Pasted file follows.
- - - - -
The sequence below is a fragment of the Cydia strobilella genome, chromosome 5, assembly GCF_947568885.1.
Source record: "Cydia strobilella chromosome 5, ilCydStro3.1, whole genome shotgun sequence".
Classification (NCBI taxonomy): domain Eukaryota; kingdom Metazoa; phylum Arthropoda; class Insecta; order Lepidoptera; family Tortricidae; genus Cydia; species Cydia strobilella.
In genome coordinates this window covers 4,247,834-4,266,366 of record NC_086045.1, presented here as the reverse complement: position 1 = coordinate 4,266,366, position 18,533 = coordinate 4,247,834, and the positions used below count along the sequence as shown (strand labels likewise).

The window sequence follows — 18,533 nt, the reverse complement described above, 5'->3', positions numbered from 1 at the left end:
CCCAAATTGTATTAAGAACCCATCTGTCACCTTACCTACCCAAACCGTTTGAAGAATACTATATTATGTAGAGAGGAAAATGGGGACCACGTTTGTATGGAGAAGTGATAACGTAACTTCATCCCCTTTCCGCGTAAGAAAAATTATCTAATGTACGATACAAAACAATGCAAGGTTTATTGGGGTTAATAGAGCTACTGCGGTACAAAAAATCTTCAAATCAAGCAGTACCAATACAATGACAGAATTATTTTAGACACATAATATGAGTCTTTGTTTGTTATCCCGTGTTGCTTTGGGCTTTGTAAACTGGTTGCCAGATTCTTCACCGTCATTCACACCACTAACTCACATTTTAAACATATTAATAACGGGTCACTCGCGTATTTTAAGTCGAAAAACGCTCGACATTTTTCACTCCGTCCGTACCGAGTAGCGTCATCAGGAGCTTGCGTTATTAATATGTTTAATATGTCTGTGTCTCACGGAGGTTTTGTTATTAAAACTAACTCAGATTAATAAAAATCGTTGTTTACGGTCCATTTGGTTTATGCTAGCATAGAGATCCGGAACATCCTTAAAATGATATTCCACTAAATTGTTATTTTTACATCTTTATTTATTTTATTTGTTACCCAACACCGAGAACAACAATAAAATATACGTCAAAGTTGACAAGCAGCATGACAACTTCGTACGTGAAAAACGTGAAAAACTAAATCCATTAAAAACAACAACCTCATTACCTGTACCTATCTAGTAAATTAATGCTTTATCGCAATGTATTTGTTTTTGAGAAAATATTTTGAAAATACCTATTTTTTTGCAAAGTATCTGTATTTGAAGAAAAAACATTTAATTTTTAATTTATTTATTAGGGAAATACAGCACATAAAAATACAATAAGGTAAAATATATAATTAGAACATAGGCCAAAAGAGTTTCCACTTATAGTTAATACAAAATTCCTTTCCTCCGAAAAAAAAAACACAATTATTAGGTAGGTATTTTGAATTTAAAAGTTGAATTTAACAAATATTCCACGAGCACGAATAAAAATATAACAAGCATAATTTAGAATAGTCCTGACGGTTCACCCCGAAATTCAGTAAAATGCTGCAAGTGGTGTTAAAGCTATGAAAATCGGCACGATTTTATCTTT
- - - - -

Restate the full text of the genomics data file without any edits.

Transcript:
The sequence below is a fragment of the Cydia strobilella genome, chromosome 5, assembly GCF_947568885.1.
Source record: "Cydia strobilella chromosome 5, ilCydStro3.1, whole genome shotgun sequence".
Classification (NCBI taxonomy): domain Eukaryota; kingdom Metazoa; phylum Arthropoda; class Insecta; order Lepidoptera; family Tortricidae; genus Cydia; species Cydia strobilella.
In genome coordinates this window covers 4,247,834-4,266,366 of record NC_086045.1, presented here as the reverse complement: position 1 = coordinate 4,266,366, position 18,533 = coordinate 4,247,834, and the positions used below count along the sequence as shown (strand labels likewise).

The window sequence follows — 18,533 nt, the reverse complement described above, 5'->3', positions numbered from 1 at the left end:
CCCAAATTGTATTAAGAACCCATCTGTCACCTTACCTACCCAAACCGTTTGAAGAATACTATATTATGTAGAGAGGAAAATGGGGACCACGTTTGTATGGAGAAGTGATAACGTAACTTCATCCCCTTTCCGCGTAAGAAAAATTATCTAATGTACGATACAAAACAATGCAAGGTTTATTGGGGTTAATAGAGCTACTGCGGTACAAAAAATCTTCAAATCAAGCAGTACCAATACAATGACAGAATTATTTTAGACACATAATATGAGTCTTTGTTTGTTATCCCGTGTTGCTTTGGGCTTTGTAAACTGGTTGCCAGATTCTTCACCGTCATTCACACCACTAACTCACATTTTAAACATATTAATAACGGGTCACTCGCGTATTTTAAGTCGAAAAACGCTCGACATTTTTCACTCCGTCCGTACCGAGTAGCGTCATCAGGAGCTTGCGTTATTAATATGTTTAATATGTCTGTGTCTCACGGAGGTTTTGTTATTAAAACTAACTCAGATTAATAAAAATCGTTGTTTACGGTCCATTTGGTTTATGCTAGCATAGAGATCCGGAACATCCTTAAAATGATATTCCACTAAATTGTTATTTTTACATCTTTATTTATTTTATTTGTTACCCAACACCGAGAACAACAATAAAATATACGTCAAAGTTGACAAGCAGCATGACAACTTCGTACGTGAAAAACGTGAAAAACTAAATCCATTAAAAACAACAACCTCATTACCTGTACCTATCTAGTAAATTAATGCTTTATCGCAATGTATTTGTTTTTGAGAAAATATTTTGAAAATACCTATTTTTTTGCAAAGTATCTGTATTTGAAGAAAAAACATTTAATTTTTAATTTATTTATTAGGGAAATACAGCACATAAAAATACAATAAGGTAAAATATATAATTAGAACATAGGCCAAAAGAGTTTCCACTTATAGTTAATACAAAATTCCTTTCCTCCGAAAAAAAAAACACAATTATTAGGTAGGTATTTTGAATTTAAAAGTTGAATTTAACAAATATTCCACGAGCACGAATAAAAATATAACAAGCATAATTTAGAATAGTCCTGACGGTTCACCCCGAAATTCAGTAAAATGCTGCAAGTGGTGTTAAAGCTATGAAAATCGGCACGATTTTATCTTT